By Samuel Mcknight, www.newsday.co.tt
A sad and shocked Michael J Williams, managing director of Century Eslon Ltd and Spancrete Products Ltd, and a former President of the Senate, has come out in defence of his former employee Ignatius Owen. “Along with 300 employees, I am sad, shocked and angry at the murder of Ignatius Owen, fondly called “Shakes,” while in the custody of the police and prison officers between Maracas/St Joseph and Remand Yard, Golden Grove Prison. Owen worked for me for 31 years, since he was 15. “He came from a good and decent family in Acono Road, Maracas, and the whole village and his co-workers will testify that “Shakes” could not harm a fly. He was a reserved, quiet, soft-spoken man who only spoke when spoken to. He could not harm a fly. He argued with nobody, would not raise his voice in anger and became very quiet when angry. “Shakes” was a master mechanic and handyman with little formal schooling, who would respond to a call for help at any hour, whether friend or stranger. He never counted the cost and if you ever felt he should be compensated, he would hang his head and mutter, ‘Anything you want to give me.’ He was generous to a fault and seemed to have endless energy, as long as his eyes were wide open.
“He took care of his children and did not deserve to die as he did. I will never believe that “Shakes” lifted a finger to hurt anyone or even retaliate, and I am calling for a proper investigation.” Owen died while incarcerated at a cell near to the Infirmary at Golden Grove Prison last Sunday morning. According to police and prisons reports, sometime between Thursday September 23 and Saturday September 25, while in Cell 13, he was beaten about the body by prisoners and then transferred to the cell near the Infirmary late Saturday night. It is also alleged that the father of three was seen banging his head on a wall sometime on Sunday morning, causing prison officials to remove all furniture from his cell. Owen was later found dead with several injuries to his body. Autopsy results performed by Dr Hughvon Des Vignes showed death by unnatural causes, but inconclusive. In a press conference Tuesday, Junior Minister of National Security, Fitzgerald Hinds, and commissioner of Prisons Carlo Mc Honey presented a document that is part of the preliminary investigations by police which said Owen was beaten by prisoners before he died.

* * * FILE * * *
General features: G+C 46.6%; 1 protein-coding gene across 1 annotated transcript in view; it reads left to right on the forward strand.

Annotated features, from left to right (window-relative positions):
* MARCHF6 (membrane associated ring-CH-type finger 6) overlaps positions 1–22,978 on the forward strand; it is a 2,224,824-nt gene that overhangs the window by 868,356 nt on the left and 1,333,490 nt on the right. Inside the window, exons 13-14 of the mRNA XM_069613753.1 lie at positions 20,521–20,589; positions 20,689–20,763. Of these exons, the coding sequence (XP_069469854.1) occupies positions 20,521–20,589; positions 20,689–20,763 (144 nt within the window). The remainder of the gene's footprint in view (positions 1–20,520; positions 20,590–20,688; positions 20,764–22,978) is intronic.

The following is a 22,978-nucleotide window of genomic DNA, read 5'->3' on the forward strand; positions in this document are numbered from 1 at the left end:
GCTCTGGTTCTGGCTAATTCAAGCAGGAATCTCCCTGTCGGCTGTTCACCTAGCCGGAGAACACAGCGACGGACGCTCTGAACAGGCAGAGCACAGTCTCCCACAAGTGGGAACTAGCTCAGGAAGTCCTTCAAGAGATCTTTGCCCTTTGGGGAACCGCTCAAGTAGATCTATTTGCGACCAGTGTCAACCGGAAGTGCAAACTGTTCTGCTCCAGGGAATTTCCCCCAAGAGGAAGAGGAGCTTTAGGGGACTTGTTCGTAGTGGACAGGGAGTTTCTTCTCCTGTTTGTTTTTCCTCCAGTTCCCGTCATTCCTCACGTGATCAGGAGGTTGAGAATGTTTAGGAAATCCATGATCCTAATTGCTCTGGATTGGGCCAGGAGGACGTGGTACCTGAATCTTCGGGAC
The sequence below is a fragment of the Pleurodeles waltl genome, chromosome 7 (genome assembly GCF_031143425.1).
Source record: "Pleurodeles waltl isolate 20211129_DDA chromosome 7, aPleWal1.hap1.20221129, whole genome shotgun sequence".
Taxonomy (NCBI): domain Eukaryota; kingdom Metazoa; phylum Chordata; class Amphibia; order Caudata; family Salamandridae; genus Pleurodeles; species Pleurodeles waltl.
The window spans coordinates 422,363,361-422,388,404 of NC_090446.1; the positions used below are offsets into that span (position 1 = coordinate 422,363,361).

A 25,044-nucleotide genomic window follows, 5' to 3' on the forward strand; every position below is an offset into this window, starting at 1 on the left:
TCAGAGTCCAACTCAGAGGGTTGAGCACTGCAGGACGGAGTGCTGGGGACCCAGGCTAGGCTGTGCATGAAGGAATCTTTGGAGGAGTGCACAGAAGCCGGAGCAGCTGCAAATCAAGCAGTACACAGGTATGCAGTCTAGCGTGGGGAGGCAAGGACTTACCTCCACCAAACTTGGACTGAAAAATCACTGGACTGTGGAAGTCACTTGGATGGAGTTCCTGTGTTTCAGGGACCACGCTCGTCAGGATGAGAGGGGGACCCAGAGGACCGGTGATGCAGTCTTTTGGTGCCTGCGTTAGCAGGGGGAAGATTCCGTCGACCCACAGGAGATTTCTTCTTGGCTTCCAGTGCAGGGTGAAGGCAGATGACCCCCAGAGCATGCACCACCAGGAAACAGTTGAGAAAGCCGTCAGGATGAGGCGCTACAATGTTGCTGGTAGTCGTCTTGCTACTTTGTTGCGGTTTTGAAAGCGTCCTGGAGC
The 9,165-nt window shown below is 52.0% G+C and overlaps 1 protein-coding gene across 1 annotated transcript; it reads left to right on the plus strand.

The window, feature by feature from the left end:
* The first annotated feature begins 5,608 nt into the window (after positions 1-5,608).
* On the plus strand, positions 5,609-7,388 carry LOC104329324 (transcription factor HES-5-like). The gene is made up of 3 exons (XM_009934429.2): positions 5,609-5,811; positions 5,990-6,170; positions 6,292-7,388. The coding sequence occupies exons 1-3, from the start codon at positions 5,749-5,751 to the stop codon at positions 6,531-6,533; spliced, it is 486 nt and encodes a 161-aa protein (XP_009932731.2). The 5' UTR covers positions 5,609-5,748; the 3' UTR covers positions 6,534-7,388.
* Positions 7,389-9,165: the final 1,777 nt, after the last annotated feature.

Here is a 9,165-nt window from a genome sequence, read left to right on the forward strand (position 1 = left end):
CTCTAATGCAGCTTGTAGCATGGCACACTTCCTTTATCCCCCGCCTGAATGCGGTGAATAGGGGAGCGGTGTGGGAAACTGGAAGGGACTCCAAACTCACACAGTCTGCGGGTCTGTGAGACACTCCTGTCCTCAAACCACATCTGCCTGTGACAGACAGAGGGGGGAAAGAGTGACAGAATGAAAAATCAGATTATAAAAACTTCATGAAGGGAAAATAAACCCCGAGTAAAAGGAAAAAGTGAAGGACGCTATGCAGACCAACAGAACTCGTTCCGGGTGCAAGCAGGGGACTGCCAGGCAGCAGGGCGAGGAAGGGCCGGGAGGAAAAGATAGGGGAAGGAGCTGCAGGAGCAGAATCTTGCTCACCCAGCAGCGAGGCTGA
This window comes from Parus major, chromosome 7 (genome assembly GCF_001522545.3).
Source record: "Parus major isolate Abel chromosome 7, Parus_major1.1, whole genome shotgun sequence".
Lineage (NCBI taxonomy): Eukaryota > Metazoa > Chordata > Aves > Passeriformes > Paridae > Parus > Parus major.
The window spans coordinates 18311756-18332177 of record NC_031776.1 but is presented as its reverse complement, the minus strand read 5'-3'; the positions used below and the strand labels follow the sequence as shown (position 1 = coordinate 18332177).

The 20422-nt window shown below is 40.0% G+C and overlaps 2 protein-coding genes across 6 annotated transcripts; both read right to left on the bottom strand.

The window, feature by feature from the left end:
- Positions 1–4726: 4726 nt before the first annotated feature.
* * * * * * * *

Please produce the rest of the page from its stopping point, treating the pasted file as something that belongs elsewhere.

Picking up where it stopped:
It is alleged that when he came into the Remand Yard, he started attacking prisoners and they retaliated. The deceased prisoner was arrested around 10 am on a $25,000 maintenance warrant while working on a car close to his Acono Road home in Maracas. Family members have denied the allegations that he was beaten by prisoners. “From our information, he was beaten by police after he was arrested at his Acono Road Maracas/St Joseph home and taken to unknown places before getting to the prison where he was beaten again and then administered a tranquilizer which killed him,” Natasha Owen told Newsday. “This deduction is not ours, but based on the autopsy results which said he was administered tranquilizer therapy after he was beaten. “From all indications, a close associate of his relative instigated the arrest, and while transporting him to the prison, the police proceeded to beat him.
Hence the reason why, despite several calls to various stations shortly after his arrest, we could not find him to give him a change of clothes from the grimy ones he was wearing. “His body bore several bruises, including a broken hand and battered face, but none to the head which is contrary to what the reports have been saying. Owen was beaten, yes, by somebody and surely not prisoners. He was not that stupid. “We want to know why he was beaten and why the cover-up.” The family is also alleging that he died much earlier than the reports indicate. Senior police have denied allegations that their officers were involved. Owen was arrested on a commitment warrant and, because there is no cell at the Maracas Police Station, he would have been taken to Tunapuna Police Station and, if he had no money to pay, it is straight to Golden Grove Prison.
The stations would not have had records of him, so if the family was calling the stations, they would not have found him.” Nine prisoners who were in the cell at the time the beating is alleged to have occurred have so far been interviewed. Sources also confirmed that unlike State prison, all prisoners charged with any crime are lumped together at Remand Yard because they are innocent until proven guilty. Information reaching Newsday after a report on the investigations submitted by the police is that an inquest has been ordered into the death by the Director of Public Prosecutions. Owen will be buried at 3 pm today at the Maracas Public Cemetery after a service at the St Michael RC Church, Maracas/St Joseph Royal Road.
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